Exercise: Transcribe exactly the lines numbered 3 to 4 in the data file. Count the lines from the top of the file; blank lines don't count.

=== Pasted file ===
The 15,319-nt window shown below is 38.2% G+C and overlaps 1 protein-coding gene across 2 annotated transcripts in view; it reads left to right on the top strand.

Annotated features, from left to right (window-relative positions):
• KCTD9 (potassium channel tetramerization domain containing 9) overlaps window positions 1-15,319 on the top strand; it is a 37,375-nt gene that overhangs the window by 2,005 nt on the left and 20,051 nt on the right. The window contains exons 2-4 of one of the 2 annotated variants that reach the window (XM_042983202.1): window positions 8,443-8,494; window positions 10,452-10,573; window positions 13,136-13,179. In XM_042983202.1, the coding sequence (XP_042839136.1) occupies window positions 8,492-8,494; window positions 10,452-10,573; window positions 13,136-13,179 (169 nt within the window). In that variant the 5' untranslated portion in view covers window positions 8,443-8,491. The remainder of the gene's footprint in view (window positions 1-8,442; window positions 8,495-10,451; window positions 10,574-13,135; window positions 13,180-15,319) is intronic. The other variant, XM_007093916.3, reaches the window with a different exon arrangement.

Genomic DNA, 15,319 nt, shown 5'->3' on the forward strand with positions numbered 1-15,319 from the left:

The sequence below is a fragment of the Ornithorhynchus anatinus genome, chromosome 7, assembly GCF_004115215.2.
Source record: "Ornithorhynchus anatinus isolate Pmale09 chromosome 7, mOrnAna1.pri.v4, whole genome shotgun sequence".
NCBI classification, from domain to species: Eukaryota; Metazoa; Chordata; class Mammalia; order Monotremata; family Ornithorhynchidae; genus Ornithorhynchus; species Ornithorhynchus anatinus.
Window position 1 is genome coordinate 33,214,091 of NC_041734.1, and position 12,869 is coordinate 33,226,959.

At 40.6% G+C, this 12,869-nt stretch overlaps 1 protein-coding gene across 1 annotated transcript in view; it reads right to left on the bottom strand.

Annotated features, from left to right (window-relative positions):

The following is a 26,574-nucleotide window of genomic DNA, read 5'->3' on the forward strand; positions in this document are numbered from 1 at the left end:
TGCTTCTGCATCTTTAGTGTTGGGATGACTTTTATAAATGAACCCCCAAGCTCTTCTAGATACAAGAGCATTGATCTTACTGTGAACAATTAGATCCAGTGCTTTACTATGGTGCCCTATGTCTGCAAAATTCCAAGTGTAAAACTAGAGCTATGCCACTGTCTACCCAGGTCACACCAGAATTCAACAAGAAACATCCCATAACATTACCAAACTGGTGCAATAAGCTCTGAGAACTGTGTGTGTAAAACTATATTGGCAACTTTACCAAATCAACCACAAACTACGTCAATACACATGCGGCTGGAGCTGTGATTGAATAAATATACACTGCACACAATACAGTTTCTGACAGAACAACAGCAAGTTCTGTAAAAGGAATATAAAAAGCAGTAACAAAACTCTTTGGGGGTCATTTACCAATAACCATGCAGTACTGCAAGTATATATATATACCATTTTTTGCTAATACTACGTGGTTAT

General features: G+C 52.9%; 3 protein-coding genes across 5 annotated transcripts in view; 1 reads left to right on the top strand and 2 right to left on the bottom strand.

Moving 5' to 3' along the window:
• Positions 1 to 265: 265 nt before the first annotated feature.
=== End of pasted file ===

• KCTD9 (potassium channel tetramerization domain containing 9) overlaps window positions 1-15,319 on the top strand; it is a 37,375-nt gene that overhangs the window by 2,005 nt on the left and 20,051 nt on the right. The window contains exons 2-4 of one of the 2 annotated variants that reach the window (XM_042983202.1): window positions 8,443-8,494; window positions 10,452-10,573; window positions 13,136-13,179. In XM_042983202.1, the coding sequence (XP_042839136.1) occupies window positions 8,492-8,494; window positions 10,452-10,573; window positions 13,136-13,179 (169 nt within the window). In that variant the 5' untranslated portion in view covers window positions 8,443-8,491. The remainder of the gene's footprint in view (window positions 1-8,442; window positions 8,495-10,451; window positions 10,574-13,135; window positions 13,180-15,319) is intronic. The other variant, XM_007093916.3, reaches the window with a different exon arrangement.

Genomic DNA, 15,319 nt, shown 5'->3' on the forward strand with positions numbered 1-15,319 from the left: